NEW ORLEANS -- Louisiana law strictly prohibits quotas for police officers. According to the statute, any measurement of officers’ performance based on the number of arrests they make is a violation.
That’s why a recent email message from NOPD Commander Robert Bardy, head of the Sixth District, has the ACLU up in arms.
In the message obtained by Eyewitness News, Bardy addressed an underling's request for mountain bike training for select officers in the second platoon as a reward for good work. The commander applauded the idea of the training, but wrote that he would like to see the platoon get “back to its former proactive posture of 40 arrests a week."
“I will not send anyone who does not support these goals,” Bardy wrote. “The second platoon is and has always been the one I count on. We (me, you and the 3 sgts) have to rekindle their drive and desire. This is something that is a priority for me.”
ACLU Executive Director Marjorie Esman said that type of message is wrong for many reasons.
“It’s very bad policing. It’s bad for law enforcement. It’s bad for the community and that’s why the state has outlawed it,” Esman said.
The state law against quotas prohibits a broad range of actions that could be interpreted as offering incentives to boost arrests.
According to the statute, no police agency “shall maintain, formally or informally, a plan to evaluate, promote, compensate or discipline a law enforcement officer on the basis of the officer making a predetermined or specified number” of arrests.
Esman said quotas give patrol officers the wrong motivation, redirecting efforts away from preventing crime before it happens.
"There's good reason for that law,” she said. “And the reason is that it sets up an incentive for police officers, potentially, to let a crime occur rather than prevent a crime in the first place."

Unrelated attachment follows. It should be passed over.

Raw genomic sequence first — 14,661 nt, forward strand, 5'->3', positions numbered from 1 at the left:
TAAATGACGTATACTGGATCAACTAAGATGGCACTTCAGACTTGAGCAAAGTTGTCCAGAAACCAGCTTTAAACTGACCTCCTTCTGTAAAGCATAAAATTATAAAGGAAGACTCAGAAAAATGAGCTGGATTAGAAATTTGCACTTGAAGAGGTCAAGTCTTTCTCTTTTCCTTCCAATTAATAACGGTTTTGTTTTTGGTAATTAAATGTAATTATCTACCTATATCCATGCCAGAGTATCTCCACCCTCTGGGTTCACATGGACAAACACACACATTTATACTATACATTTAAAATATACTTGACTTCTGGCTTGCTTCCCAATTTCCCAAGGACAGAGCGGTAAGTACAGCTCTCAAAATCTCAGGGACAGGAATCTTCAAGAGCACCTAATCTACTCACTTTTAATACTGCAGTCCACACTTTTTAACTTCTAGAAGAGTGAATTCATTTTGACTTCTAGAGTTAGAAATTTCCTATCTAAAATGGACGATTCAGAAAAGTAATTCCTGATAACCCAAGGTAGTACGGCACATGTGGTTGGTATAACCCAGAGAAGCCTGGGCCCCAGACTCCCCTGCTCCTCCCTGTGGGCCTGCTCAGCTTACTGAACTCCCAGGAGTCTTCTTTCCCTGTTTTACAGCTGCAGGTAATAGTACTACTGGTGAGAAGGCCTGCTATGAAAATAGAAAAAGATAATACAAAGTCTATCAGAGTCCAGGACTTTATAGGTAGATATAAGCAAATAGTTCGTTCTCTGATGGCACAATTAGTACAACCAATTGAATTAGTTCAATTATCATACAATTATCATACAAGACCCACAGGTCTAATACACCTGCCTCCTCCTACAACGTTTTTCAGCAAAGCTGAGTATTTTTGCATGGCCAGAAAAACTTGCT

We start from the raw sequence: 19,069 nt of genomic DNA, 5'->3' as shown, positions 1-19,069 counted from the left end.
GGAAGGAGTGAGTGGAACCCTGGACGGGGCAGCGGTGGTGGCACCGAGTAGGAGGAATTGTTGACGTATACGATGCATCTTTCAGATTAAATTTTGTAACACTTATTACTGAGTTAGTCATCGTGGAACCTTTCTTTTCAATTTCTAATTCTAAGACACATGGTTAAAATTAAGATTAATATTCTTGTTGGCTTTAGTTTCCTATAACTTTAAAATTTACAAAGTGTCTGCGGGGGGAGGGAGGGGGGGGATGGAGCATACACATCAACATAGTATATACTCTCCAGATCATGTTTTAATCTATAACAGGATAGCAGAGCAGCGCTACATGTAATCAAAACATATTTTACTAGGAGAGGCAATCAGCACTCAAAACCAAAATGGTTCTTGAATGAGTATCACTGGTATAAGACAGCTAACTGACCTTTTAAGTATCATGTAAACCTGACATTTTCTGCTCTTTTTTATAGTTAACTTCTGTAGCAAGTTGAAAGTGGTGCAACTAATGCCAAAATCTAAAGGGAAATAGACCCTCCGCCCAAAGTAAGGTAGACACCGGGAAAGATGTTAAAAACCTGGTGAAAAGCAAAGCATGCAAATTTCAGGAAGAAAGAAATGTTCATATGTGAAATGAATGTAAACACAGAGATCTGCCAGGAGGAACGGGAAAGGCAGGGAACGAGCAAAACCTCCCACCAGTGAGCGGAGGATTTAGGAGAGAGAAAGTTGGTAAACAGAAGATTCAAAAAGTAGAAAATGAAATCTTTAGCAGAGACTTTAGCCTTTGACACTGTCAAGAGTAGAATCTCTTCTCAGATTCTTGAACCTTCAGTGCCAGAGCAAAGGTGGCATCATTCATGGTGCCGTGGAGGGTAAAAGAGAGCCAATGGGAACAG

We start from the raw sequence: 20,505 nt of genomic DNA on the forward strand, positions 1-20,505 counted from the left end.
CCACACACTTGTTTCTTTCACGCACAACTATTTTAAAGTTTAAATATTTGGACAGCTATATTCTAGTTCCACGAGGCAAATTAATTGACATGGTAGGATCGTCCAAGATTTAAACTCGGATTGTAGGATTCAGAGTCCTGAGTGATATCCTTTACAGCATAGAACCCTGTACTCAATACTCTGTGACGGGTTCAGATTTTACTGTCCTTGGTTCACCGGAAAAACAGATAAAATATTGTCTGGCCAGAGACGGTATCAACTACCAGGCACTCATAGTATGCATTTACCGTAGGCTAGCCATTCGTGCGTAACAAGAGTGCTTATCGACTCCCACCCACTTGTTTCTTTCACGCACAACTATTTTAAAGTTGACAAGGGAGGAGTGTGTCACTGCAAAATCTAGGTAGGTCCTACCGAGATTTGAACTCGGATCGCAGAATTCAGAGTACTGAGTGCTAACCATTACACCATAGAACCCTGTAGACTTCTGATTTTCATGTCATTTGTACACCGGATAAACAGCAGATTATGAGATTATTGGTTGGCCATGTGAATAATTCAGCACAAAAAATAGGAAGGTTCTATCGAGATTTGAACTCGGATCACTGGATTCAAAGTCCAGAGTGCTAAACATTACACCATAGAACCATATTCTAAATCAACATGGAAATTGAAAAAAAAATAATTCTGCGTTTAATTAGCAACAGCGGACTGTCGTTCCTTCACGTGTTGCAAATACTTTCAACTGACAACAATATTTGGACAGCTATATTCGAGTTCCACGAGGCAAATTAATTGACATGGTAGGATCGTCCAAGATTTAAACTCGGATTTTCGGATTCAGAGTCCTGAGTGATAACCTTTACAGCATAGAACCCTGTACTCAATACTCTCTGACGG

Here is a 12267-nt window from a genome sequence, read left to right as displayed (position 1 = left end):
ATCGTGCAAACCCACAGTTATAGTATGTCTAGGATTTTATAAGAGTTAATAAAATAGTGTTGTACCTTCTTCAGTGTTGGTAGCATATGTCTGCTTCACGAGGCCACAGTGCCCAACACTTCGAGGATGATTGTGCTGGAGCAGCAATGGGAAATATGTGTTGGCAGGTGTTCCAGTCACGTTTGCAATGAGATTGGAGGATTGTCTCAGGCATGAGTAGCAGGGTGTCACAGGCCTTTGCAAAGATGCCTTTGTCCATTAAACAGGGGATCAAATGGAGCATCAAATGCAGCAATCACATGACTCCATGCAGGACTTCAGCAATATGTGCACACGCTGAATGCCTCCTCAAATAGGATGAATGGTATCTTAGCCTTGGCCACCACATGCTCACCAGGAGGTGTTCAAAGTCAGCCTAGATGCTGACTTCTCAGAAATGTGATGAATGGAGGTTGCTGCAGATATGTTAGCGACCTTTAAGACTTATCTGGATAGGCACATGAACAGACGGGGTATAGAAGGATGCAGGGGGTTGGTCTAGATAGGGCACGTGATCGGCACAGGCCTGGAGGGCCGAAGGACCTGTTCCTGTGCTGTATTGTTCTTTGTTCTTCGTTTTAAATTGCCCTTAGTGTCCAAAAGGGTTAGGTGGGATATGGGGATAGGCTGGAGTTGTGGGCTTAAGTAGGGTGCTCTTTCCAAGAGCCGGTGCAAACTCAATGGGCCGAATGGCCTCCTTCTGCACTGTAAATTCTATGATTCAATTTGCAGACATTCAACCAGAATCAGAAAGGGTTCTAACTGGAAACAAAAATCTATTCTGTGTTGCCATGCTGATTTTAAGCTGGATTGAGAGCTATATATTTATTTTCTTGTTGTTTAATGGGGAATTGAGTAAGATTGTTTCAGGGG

The email comes at a time when the city is awaiting a federal judge’s approval of a consent decree requiring a host of reforms by the long-troubled NOPD, including proper arrest policies.
In a hard-hitting 2011 report, the Civil Rights Division of the U.S. Department of Just Justice specifically addressed the issue.
“The Department’s organizational focus on arrests… encourages stops without reasonable suspicion, illegal pat downs, and arrests without probable cause,” the report states.
While Bardy’s informal message was not meant to stand as official policy, Esman said it is troubling in light of the federal scrutiny.
"What it means is that the problems are so ingrained that even with a pending consent decree, we're not there yet,” Esman said. “The culture of the police department still isn't where it needs to be."
In a written statement, police spokesperson Remi Braden not only defended Bardy’s email, she praised it as an example of leadership.
“This email clearly shows that Commander Bardy regularly monitors his officers’ performance, as all commanders should to make sure the people of New Orleans are getting the best service we can provide,” Braden wrote. ”The commander noticed a significant drop in officer activity, wanted to know what caused it, and said he’d work with supervisors to re-motivate the troops. This is leadership.”